The first kind, legal custody, refers to which parent is able to make legal decisions for the child. These decisions can include but are not limited to:

  • Deciding where (or whether) a child should attend church
  • Decisions about medical care
  • Decisions about where the children will live
  • Decisions about where a child will attend school or daycare

Physical custody refers to which parent has possession of the child at a particular time. This is what many parents mean when they refer to custody.

Child custody laws in California do not give a preference for child custody to mothers or fathers, but base physical and legal custody decisions on what the court feels are in the best interests of the child.

Joint vs. Sole Custody

Physical and legal custody can both be awarded to one or both parents. When physical custody is awarded to one parent, visitation will often be allowed for the other (see the next section).

Other times, physical custody will be given to both parents. While in theory physical custody can be split exactly evenly, in reality, one parent usually has primary custody because of the difficulty of a precisely equal time split.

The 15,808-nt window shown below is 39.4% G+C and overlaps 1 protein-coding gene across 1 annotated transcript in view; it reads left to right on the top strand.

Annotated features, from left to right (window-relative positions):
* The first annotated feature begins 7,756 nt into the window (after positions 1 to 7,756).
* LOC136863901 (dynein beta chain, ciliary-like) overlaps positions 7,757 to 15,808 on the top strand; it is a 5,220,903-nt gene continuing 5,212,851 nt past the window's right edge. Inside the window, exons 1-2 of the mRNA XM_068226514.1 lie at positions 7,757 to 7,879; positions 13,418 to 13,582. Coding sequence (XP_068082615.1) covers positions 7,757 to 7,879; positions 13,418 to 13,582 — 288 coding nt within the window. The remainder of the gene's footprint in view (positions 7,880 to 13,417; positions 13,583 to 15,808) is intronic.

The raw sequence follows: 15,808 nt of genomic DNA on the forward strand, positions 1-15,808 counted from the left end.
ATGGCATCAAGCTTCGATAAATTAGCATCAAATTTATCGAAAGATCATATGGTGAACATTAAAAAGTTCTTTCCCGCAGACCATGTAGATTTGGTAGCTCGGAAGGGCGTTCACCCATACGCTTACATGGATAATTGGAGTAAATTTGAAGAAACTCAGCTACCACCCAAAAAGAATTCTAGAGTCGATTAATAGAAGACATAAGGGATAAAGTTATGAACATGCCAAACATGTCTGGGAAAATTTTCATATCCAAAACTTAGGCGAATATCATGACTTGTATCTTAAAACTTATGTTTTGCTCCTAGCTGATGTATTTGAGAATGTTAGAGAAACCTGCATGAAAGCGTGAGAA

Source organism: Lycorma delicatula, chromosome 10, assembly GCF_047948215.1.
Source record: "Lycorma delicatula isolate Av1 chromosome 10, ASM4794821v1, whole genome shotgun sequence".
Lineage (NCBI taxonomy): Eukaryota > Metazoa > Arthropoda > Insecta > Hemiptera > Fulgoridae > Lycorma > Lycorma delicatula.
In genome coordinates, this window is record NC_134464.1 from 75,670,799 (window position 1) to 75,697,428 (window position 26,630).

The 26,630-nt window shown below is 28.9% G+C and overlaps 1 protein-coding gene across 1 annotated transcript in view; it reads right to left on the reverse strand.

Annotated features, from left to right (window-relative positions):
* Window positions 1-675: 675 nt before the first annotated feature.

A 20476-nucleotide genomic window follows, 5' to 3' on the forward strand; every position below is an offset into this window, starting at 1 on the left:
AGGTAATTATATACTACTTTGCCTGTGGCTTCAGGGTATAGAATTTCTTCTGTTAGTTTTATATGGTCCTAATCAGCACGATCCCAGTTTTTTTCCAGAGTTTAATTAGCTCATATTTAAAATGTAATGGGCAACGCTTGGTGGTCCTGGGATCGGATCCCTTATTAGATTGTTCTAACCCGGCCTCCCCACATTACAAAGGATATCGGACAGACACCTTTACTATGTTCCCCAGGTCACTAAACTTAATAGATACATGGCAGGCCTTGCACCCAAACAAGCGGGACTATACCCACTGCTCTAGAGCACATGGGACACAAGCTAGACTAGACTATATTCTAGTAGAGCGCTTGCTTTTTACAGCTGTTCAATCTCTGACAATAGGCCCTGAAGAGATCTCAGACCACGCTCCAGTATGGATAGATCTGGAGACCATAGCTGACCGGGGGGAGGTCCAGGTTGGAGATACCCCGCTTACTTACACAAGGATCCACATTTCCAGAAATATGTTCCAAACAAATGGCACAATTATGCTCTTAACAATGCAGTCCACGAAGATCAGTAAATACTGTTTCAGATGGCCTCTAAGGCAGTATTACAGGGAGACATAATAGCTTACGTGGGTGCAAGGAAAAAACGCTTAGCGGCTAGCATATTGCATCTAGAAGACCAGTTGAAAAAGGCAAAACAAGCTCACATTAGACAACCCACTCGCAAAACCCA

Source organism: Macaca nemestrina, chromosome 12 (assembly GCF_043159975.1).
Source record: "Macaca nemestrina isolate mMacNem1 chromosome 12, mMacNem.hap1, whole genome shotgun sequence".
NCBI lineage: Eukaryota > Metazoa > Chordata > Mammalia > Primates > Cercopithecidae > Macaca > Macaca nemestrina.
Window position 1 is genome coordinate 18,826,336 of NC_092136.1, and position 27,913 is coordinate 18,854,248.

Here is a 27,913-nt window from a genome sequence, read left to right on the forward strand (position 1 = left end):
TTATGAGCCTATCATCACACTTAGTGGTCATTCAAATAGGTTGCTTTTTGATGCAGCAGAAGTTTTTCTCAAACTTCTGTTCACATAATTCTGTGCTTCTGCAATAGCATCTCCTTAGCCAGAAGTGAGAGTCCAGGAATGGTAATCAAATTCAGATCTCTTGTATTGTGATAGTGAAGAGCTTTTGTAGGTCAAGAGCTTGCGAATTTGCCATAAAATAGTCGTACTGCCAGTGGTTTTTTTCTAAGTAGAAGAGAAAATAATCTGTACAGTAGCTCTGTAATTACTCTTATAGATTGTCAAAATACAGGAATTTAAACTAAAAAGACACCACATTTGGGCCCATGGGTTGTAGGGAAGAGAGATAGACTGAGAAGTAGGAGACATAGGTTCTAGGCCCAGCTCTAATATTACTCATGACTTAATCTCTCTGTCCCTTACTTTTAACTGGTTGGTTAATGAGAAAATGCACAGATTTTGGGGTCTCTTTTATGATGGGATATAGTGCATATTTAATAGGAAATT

Sometimes, parents will be awarded joint legal custody. When this happens, child custody laws in California say that both parents will share in the decision-making process (similar to when they were together).

You may not always agree—much like in a marriage—but you can probably negotiate the solution to most problems.

If one parent has sole legal custody (which can be more difficult to obtain), that parent can make all of the big parenting decisions for their child.


When one parent does not have physical custody of his or her children, the court will often award visitation.

Many parents will draw up complex visitation plans that specify exactly when visitation will take place so that there are no confusing or traumatic last-minute changes.

In some circumstances (usually if the court feels the child’s safety or health would otherwise be endangered), child custody laws in California allow for all visitations to be supervised.

This can happen in cases where there have been allegations of abuse, or where a child has not seen a parent in a long time.